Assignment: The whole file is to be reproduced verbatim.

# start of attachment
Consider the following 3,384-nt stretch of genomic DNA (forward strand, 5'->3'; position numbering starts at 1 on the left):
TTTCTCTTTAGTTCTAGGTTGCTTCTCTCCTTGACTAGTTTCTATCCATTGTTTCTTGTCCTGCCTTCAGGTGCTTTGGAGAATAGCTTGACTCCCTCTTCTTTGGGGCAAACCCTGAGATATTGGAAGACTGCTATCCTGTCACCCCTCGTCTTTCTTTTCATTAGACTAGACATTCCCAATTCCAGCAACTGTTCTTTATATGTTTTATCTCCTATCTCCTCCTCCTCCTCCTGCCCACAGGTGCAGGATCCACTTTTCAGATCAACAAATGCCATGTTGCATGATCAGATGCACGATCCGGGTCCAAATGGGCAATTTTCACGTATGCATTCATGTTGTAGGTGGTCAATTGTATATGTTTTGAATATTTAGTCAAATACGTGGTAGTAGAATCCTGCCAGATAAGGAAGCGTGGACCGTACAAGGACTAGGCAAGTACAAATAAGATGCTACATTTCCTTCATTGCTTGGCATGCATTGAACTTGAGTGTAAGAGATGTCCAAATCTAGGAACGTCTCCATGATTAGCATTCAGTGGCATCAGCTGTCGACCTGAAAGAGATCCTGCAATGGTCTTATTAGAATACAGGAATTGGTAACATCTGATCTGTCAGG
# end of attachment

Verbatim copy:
Consider the following 3,384-nt stretch of genomic DNA (forward strand, 5'->3'; position numbering starts at 1 on the left):
TTTCTCTTTAGTTCTAGGTTGCTTCTCTCCTTGACTAGTTTCTATCCATTGTTTCTTGTCCTGCCTTCAGGTGCTTTGGAGAATAGCTTGACTCCCTCTTCTTTGGGGCAAACCCTGAGATATTGGAAGACTGCTATCCTGTCACCCCTCGTCTTTCTTTTCATTAGACTAGACATTCCCAATTCCAGCAACTGTTCTTTATATGTTTTATCTCCTATCTCCTCCTCCTCCTCCTGCCCACAGGTGCAGGATCCACTTTTCAGATCAACAAATGCCATGTTGCATGATCAGATGCACGATCCGGGTCCAAATGGGCAATTTTCACGTATGCATTCATGTTGTAGGTGGTCAATTGTATATGTTTTGAATATTTAGTCAAATACGTGGTAGTAGAATCCTGCCAGATAAGGAAGCGTGGACCGTACAAGGACTAGGCAAGTACAAATAAGATGCTACATTTCCTTCATTGCTTGGCATGCATTGAACTTGAGTGTAAGAGATGTCCAAATCTAGGAACGTCTCCATGATTAGCATTCAGTGGCATCAGCTGTCGACCTGAAAGAGATCCTGCAATGGTCTTATTAGAATACAGGAATTGGTAACATCTGATCTGTCAGG